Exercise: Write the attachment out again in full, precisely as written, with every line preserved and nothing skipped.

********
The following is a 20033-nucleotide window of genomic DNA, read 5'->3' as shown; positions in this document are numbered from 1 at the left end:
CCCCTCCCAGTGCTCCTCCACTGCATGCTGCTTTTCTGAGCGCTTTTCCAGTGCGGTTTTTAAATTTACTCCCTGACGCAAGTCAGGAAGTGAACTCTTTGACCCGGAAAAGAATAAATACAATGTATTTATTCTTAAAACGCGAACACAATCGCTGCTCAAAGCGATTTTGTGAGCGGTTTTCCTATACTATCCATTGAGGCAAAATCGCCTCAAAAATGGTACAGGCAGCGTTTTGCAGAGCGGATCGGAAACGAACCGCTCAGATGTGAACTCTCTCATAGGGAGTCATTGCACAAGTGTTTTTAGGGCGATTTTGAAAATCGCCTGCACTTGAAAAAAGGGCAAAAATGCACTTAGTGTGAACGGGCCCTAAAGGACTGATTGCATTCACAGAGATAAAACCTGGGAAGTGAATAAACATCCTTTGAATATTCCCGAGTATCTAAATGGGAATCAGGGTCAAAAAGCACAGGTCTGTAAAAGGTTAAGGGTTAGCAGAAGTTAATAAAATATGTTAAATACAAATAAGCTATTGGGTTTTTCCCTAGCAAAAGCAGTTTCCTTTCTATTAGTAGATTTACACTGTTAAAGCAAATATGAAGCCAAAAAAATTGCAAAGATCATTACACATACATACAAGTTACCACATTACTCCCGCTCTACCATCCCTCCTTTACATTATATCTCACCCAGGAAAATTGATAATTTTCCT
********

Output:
The following is a 20033-nucleotide window of genomic DNA, read 5'->3' as shown; positions in this document are numbered from 1 at the left end:
CCCCTCCCAGTGCTCCTCCACTGCATGCTGCTTTTCTGAGCGCTTTTCCAGTGCGGTTTTTAAATTTACTCCCTGACGCAAGTCAGGAAGTGAACTCTTTGACCCGGAAAAGAATAAATACAATGTATTTATTCTTAAAACGCGAACACAATCGCTGCTCAAAGCGATTTTGTGAGCGGTTTTCCTATACTATCCATTGAGGCAAAATCGCCTCAAAAATGGTACAGGCAGCGTTTTGCAGAGCGGATCGGAAACGAACCGCTCAGATGTGAACTCTCTCATAGGGAGTCATTGCACAAGTGTTTTTAGGGCGATTTTGAAAATCGCCTGCACTTGAAAAAAGGGCAAAAATGCACTTAGTGTGAACGGGCCCTAAAGGACTGATTGCATTCACAGAGATAAAACCTGGGAAGTGAATAAACATCCTTTGAATATTCCCGAGTATCTAAATGGGAATCAGGGTCAAAAAGCACAGGTCTGTAAAAGGTTAAGGGTTAGCAGAAGTTAATAAAATATGTTAAATACAAATAAGCTATTGGGTTTTTCCCTAGCAAAAGCAGTTTCCTTTCTATTAGTAGATTTACACTGTTAAAGCAAATATGAAGCCAAAAAAATTGCAAAGATCATTACACATACATACAAGTTACCACATTACTCCCGCTCTACCATCCCTCCTTTACATTATATCTCACCCAGGAAAATTGATAATTTTCCT